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EnglishEdit

EtymologyEdit

From Old French exhortacion, from Latin exhortātiōnem, accusative singular of exhortātiō (encouraging; exhortation), from exhortor (encourage, exhort), from ex (out of, from) + hortor (encourage).

PronunciationEdit

NounEdit

exhortation (countable and uncountable, plural exhortations)

  1. The act or practice of exhorting; the act of inciting to laudable deeds; incitement to that which is good or commendable.
    • 2017 June 26, Alexis Petridis, “Glastonbury 2017 verdict: Radiohead, Foo Fighters, Lorde, Stormzy and more”, in the Guardian[1]:
      Earlier on the Other stage on Friday afternoon, Charli XCX took a more straightforward, rabble-rousing approach, a flurry of confetti cannon, inflatables and exhortations to wild hedonism: “I hope everyone gets really fucked up this weekend!”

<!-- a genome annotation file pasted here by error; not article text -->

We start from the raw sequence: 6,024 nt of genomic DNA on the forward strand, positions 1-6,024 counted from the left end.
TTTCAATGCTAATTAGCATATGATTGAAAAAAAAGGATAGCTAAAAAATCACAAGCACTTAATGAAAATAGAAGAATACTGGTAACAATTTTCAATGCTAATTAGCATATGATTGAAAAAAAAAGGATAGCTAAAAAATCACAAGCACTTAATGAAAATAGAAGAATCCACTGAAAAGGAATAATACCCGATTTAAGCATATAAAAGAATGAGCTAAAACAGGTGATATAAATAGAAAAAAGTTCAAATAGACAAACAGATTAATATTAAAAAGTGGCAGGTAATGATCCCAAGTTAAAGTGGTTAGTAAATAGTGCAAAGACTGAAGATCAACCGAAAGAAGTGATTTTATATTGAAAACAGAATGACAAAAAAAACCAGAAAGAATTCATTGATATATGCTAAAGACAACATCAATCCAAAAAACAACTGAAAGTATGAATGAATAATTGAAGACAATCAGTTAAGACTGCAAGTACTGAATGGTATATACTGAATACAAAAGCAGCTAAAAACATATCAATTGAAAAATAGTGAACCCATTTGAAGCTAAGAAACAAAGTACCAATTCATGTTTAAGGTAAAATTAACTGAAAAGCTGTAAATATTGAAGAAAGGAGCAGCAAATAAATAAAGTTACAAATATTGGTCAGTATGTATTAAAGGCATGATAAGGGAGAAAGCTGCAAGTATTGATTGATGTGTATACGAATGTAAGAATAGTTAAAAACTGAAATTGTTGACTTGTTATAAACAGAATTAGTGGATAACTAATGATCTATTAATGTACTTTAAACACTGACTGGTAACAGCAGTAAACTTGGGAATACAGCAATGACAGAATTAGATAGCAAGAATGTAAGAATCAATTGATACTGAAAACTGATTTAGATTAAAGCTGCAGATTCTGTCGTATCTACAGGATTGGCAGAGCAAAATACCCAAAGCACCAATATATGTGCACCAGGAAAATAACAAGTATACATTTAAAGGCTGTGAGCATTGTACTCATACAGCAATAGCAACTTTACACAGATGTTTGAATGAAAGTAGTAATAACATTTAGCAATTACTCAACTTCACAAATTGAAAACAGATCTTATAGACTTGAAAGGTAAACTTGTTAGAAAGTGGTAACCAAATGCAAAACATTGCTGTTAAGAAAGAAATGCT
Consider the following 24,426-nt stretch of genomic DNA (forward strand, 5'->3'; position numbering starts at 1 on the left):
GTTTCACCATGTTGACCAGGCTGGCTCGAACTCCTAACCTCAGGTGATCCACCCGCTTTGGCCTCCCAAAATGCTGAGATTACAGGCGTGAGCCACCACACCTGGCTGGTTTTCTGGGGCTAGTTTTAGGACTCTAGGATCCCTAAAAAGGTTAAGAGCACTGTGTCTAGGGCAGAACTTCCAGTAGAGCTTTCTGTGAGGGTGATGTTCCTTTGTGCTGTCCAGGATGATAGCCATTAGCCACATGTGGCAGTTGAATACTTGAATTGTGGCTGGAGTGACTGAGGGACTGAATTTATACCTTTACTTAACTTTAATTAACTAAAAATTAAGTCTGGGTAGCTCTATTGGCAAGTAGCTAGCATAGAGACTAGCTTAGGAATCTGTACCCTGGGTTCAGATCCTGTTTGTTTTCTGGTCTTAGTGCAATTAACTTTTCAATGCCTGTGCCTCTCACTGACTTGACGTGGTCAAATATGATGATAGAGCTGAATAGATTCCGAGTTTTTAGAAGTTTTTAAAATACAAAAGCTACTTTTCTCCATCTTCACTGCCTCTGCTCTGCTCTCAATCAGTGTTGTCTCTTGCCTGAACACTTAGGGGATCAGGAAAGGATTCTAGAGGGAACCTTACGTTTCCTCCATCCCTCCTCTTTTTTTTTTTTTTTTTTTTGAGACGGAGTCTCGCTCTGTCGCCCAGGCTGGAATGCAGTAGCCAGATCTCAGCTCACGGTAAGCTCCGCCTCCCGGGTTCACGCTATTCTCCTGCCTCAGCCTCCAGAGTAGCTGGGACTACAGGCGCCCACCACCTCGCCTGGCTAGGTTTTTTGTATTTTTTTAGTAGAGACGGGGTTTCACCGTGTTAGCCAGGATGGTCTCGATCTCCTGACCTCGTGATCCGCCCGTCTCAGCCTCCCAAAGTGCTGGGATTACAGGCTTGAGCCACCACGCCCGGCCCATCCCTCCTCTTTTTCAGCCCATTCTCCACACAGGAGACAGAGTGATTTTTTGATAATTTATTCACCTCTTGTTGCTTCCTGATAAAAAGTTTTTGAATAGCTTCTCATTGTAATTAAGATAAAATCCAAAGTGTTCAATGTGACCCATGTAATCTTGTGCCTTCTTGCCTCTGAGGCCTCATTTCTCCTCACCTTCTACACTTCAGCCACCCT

2. Language intended to incite and encourage
    Synonym: counsel
    Antonym: admonition

SynonymsEdit

TranslationsEdit


FrenchEdit

EtymologyEdit

Borrowed from Latin exhortātiō. Synchronically analysable as exhorter +‎ -ation.

PronunciationEdit

  • IPA(key): /ɛɡ.zɔʁ.ta.sjɔ̃/
  • (file)

NounEdit

exhortation f (plural exhortations)

  1. An exhortation
    Synonym: encouragement

Further readingEdit